Outside-IN

Why gold is less of a haven these days

Monetary policies and cryptocurrencies have eroded its traditional function

Aug 31, 2017 @ 1:28 pm

By Mohamed A. El-Erian

Having waited patiently for the "any-minute-now" moment, gold investors are taking comfort from the recent rise in price in response to geopolitical tensions. Yet the responsiveness of gold, as well as the overall price, appears weaker than would have been expected from historically based models -- and for understandable reasons. The precious metal's status as a haven has been eroded by the influence of unconventional monetary policy and the growth of markets for cryptocurrencies.

Gold prices rose almost 1 percent on Tuesday morning as part of the risk aversion triggered by yet another brazen North Korean missile launch over Japan, together with uncertainty as to how the U.S. may respond. But trading below $1,330, the overall response of gold prices to the last few months of heightened geopolitical risks has been relatively muted, particularly as the 10-year Treasury bond, another traditional haven, saw its yield trade down to below 2.10 percent that same morning.

Two immediate reasons come to mind, one related to several assets and the other more specifically to gold.

First, and as I have discussed in several Bloomberg View articles, the prolonged pursuit of unconventional measures by central banks has helped meaningfully decouple asset prices from underlying fundamentals. In such circumstances, historically based models will tend to overestimate the reaction of asset prices to heightened geopolitical tensions -- including the fall in risk assets such as equities, or the rise in gold.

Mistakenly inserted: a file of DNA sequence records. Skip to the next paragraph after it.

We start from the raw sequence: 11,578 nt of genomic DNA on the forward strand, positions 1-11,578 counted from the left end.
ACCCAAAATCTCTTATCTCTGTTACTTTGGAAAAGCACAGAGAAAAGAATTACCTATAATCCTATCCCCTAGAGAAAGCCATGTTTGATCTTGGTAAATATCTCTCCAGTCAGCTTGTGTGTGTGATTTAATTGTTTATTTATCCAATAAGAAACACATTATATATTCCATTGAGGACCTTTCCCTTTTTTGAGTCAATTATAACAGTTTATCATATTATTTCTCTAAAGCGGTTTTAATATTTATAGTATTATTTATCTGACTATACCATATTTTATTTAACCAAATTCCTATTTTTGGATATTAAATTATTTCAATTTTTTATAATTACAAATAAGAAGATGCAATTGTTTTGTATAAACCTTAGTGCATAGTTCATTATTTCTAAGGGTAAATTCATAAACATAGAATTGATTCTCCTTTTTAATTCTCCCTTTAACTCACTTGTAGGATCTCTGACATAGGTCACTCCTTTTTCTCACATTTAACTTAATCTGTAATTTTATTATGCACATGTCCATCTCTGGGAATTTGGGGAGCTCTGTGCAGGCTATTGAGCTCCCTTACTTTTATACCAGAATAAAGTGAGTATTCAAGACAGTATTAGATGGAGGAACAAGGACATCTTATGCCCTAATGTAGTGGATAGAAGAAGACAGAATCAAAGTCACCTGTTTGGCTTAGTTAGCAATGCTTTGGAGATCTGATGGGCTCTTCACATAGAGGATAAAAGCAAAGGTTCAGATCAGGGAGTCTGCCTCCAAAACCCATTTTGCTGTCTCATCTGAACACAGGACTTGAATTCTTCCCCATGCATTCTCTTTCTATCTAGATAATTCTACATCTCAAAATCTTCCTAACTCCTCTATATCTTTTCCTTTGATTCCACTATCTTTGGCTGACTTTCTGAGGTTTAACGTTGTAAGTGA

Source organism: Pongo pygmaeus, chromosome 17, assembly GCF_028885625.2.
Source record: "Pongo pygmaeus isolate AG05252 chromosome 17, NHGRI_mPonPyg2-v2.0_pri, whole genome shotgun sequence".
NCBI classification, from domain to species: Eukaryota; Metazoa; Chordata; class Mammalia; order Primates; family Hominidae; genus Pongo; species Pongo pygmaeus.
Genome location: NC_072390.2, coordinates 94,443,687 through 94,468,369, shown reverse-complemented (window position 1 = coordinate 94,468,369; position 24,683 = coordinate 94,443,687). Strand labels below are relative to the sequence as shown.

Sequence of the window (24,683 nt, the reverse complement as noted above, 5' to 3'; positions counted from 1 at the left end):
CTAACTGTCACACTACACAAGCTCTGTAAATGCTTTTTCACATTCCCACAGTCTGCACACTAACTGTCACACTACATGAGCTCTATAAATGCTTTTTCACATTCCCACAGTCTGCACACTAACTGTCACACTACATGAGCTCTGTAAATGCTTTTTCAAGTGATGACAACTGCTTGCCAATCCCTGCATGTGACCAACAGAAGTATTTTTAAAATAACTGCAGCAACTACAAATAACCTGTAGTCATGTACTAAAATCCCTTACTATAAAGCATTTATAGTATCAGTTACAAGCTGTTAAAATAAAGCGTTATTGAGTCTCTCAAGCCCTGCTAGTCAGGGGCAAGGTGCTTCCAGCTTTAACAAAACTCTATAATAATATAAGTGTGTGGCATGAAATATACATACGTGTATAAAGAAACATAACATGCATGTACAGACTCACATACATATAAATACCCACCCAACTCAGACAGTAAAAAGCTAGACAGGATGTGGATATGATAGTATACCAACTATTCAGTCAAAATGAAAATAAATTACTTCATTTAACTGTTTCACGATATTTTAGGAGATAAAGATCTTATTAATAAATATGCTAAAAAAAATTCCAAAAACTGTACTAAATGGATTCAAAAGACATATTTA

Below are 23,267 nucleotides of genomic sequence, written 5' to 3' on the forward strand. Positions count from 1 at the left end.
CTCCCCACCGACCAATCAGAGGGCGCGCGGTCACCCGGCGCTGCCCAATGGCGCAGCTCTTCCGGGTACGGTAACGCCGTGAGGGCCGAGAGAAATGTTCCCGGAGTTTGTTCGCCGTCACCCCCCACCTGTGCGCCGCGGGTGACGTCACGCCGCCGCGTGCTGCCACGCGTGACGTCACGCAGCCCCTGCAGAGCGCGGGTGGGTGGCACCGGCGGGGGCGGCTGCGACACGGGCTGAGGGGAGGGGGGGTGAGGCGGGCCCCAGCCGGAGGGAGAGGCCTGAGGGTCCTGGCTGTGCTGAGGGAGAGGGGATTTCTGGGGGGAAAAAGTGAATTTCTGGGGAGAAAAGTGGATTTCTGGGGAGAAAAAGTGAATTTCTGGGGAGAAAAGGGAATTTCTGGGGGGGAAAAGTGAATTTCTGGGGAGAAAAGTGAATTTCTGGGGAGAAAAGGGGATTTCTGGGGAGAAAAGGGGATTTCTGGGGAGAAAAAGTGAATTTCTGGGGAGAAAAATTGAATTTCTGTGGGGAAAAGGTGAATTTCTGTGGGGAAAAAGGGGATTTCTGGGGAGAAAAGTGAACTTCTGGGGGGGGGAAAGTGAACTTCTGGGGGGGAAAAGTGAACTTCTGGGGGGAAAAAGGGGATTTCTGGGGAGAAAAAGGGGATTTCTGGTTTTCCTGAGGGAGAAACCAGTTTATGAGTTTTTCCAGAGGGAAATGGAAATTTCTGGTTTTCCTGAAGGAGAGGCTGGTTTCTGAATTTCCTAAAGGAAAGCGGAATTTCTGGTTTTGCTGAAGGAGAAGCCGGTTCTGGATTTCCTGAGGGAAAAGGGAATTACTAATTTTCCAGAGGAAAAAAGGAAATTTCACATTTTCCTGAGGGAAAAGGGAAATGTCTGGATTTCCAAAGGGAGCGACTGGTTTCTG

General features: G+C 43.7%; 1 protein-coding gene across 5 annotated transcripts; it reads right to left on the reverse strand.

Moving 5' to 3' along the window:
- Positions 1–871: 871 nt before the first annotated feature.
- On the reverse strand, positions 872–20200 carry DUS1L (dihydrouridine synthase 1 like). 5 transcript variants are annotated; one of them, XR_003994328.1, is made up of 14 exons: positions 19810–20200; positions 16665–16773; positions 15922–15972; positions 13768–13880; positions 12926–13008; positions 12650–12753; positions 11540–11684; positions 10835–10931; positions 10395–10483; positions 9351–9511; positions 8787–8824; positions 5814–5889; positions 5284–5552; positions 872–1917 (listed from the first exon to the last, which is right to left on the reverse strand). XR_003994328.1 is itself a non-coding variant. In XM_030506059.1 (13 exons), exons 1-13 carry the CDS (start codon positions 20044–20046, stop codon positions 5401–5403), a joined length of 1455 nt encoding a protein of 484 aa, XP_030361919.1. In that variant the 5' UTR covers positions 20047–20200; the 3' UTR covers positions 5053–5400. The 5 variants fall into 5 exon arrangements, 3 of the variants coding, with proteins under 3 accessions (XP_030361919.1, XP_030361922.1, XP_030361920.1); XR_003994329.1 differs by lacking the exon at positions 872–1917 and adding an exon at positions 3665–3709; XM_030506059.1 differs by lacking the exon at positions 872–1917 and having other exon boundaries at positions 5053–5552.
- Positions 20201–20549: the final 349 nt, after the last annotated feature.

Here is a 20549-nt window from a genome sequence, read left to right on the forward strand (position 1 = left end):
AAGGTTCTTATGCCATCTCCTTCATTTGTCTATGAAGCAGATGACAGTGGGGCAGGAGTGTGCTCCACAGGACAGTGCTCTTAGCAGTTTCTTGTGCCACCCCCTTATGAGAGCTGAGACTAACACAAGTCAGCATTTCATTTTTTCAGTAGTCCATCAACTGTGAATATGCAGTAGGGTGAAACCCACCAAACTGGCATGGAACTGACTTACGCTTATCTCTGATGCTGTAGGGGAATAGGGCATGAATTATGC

Second, a portion of the traditional buyer interest in gold has been diverted to the growing markets for cryptocurrencies, which are also benefiting from a general increase in demand. As such, the returns to investors there have been significantly greater, sucking in even more funds.

The message for investors in both gold and multi-asset-class portfolios is clear.

While continuing to play a role in diversified market exposures, gold is less of a risk mitigator and asset-class diversifier, for now. Luckily for investors, the need has also been less pronounced, given that ample market liquidity has boosted returns, repressed volatility, and distorted correlations in their favor. But this is not to say that gold's traditional role will not be re-established down the road. After all, central banks are in the later stages of reliance on unconventional monetary measures and, given this year's spectacular price appreciation, cryptocurrencies are more vulnerable to unsettling air pockets.

Mohamed A. El-Erian is the chief economic adviser at Allianz SE and a columnist for Bloomberg News.

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